Highlights saved before July 30, 2012 will not be displayed on their respective source pages.

You can easily re-create the highlights by opening the book page or article, selecting the text, and clicking “Highlight.”

Citations (0)
Some of your citations are legacy items.

Any citation created before July 30, 2012 will labeled as a “Cited page.” New citations will be saved as cited passages, pages or articles.

We also added the ability to view new citations from your projects or the book or article where you created them.

Notes (0)
Bookmarks (0)

You have no saved items from this article

Project items include:
  • Saved book/article
  • Highlights
  • Quotes/citations
  • Notes
  • Bookmarks
Notes
Cite this article

Cited article

Style
Citations are available only to our active members.
Sign up now to cite pages or passages in MLA, APA and Chicago citation styles.

(Einhorn, 1992, p. 25)

(Einhorn 25)

1

1. Lois J. Einhorn, Abraham Lincoln, the Orator: Penetrating the Lincoln Legend (Westport, CT: Greenwood Press, 1992), 25, http://www.questia.com/read/27419298.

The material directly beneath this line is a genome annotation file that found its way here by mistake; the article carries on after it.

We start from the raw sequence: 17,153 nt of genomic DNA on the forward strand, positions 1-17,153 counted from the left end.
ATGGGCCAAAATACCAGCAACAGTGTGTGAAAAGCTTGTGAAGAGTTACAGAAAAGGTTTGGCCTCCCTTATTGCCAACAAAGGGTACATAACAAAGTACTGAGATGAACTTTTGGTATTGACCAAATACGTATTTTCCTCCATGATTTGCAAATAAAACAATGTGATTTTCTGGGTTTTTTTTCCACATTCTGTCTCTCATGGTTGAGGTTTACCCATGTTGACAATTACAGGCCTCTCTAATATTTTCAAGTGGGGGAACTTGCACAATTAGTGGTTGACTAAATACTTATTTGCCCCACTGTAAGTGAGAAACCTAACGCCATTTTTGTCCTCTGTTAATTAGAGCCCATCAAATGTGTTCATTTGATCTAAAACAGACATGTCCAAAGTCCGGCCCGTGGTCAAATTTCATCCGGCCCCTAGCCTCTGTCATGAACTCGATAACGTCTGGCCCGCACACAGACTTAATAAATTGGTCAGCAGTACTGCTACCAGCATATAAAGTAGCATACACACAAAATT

Cited article

The Challenge of Multiple Chemical Sensitivity
Settings

Settings

Typeface
Text size Smaller Larger Reset View mode
Search within

Search within this article

Look up

Look up a word

  • Dictionary
  • Thesaurus
Please submit a word or phrase above.
Print this page

Print this page

Why can't I print more than one page at a time?

Help
Full screen

matching results for page

    Questia reader help

    How to highlight and cite specific passages

    1. Click or tap the first word you want to select.
    2. Click or tap the last word you want to select, and you’ll see everything in between get selected.
    3. You’ll then get a menu of options like creating a highlight or a citation from that passage of text.

    OK, got it!

    Cited passage

    Style
    Citations are available only to our active members.
    Sign up now to cite pages or passages in MLA, APA and Chicago citation styles.

    "Portraying himself as an honest, ordinary person helped Lincoln identify with his audiences." (Einhorn, 1992, p. 25).

    "Portraying himself as an honest, ordinary person helped Lincoln identify with his audiences." (Einhorn 25)

    "Portraying himself as an honest, ordinary person helped Lincoln identify with his audiences."1

    1. Lois J. Einhorn, Abraham Lincoln, the Orator: Penetrating the Lincoln Legend (Westport, CT: Greenwood Press, 1992), 25, http://www.questia.com/read/27419298.

    Cited passage

    Thanks for trying Questia!

    Please continue trying out our research tools, but please note, full functionality is available only to our active members.

    Your work will be lost once you leave this Web page.

    For full access in an ad-free environment, sign up now for a FREE, 1-day trial.

    Already a member? Log in now.